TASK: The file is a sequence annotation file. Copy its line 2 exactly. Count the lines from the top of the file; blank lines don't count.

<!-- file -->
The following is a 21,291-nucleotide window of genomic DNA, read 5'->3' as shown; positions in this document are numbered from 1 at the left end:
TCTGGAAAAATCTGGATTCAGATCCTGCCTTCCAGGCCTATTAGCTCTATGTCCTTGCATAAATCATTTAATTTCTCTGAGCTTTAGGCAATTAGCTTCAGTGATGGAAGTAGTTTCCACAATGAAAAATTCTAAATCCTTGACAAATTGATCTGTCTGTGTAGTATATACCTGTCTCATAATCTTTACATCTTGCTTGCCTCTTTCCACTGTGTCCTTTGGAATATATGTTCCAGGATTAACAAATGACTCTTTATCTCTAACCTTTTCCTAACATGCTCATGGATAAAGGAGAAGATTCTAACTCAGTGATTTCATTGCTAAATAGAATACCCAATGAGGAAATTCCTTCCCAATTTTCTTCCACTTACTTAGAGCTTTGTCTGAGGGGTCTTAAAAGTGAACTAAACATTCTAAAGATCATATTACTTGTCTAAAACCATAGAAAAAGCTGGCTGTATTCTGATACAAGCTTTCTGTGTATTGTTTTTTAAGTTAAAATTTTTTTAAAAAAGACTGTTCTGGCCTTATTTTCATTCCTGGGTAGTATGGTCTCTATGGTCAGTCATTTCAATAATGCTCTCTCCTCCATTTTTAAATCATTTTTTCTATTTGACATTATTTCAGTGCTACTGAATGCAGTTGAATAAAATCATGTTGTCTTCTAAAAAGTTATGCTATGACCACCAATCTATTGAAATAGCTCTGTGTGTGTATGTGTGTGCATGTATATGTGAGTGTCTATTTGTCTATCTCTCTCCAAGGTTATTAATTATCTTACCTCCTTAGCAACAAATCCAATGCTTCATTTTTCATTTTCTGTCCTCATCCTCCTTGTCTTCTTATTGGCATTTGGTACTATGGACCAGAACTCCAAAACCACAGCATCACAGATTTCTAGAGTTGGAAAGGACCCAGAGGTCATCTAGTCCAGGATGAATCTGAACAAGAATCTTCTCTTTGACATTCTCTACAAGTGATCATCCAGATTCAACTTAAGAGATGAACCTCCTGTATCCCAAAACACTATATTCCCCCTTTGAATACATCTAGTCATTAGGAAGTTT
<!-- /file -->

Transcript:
TCTGGAAAAATCTGGATTCAGATCCTGCCTTCCAGGCCTATTAGCTCTATGTCCTTGCATAAATCATTTAATTTCTCTGAGCTTTAGGCAATTAGCTTCAGTGATGGAAGTAGTTTCCACAATGAAAAATTCTAAATCCTTGACAAATTGATCTGTCTGTGTAGTATATACCTGTCTCATAATCTTTACATCTTGCTTGCCTCTTTCCACTGTGTCCTTTGGAATATATGTTCCAGGATTAACAAATGACTCTTTATCTCTAACCTTTTCCTAACATGCTCATGGATAAAGGAGAAGATTCTAACTCAGTGATTTCATTGCTAAATAGAATACCCAATGAGGAAATTCCTTCCCAATTTTCTTCCACTTACTTAGAGCTTTGTCTGAGGGGTCTTAAAAGTGAACTAAACATTCTAAAGATCATATTACTTGTCTAAAACCATAGAAAAAGCTGGCTGTATTCTGATACAAGCTTTCTGTGTATTGTTTTTTAAGTTAAAATTTTTTTAAAAAAGACTGTTCTGGCCTTATTTTCATTCCTGGGTAGTATGGTCTCTATGGTCAGTCATTTCAATAATGCTCTCTCCTCCATTTTTAAATCATTTTTTCTATTTGACATTATTTCAGTGCTACTGAATGCAGTTGAATAAAATCATGTTGTCTTCTAAAAAGTTATGCTATGACCACCAATCTATTGAAATAGCTCTGTGTGTGTATGTGTGTGCATGTATATGTGAGTGTCTATTTGTCTATCTCTCTCCAAGGTTATTAATTATCTTACCTCCTTAGCAACAAATCCAATGCTTCATTTTTCATTTTCTGTCCTCATCCTCCTTGTCTTCTTATTGGCATTTGGTACTATGGACCAGAACTCCAAAACCACAGCATCACAGATTTCTAGAGTTGGAAAGGACCCAGAGGTCATCTAGTCCAGGATGAATCTGAACAAGAATCTTCTCTTTGACATTCTCTACAAGTGATCATCCAGATTCAACTTAAGAGATGAACCTCCTGTATCCCAAAACACTATATTCCCCCTTTGAATACATCTAGTCATTAGGAAGTTT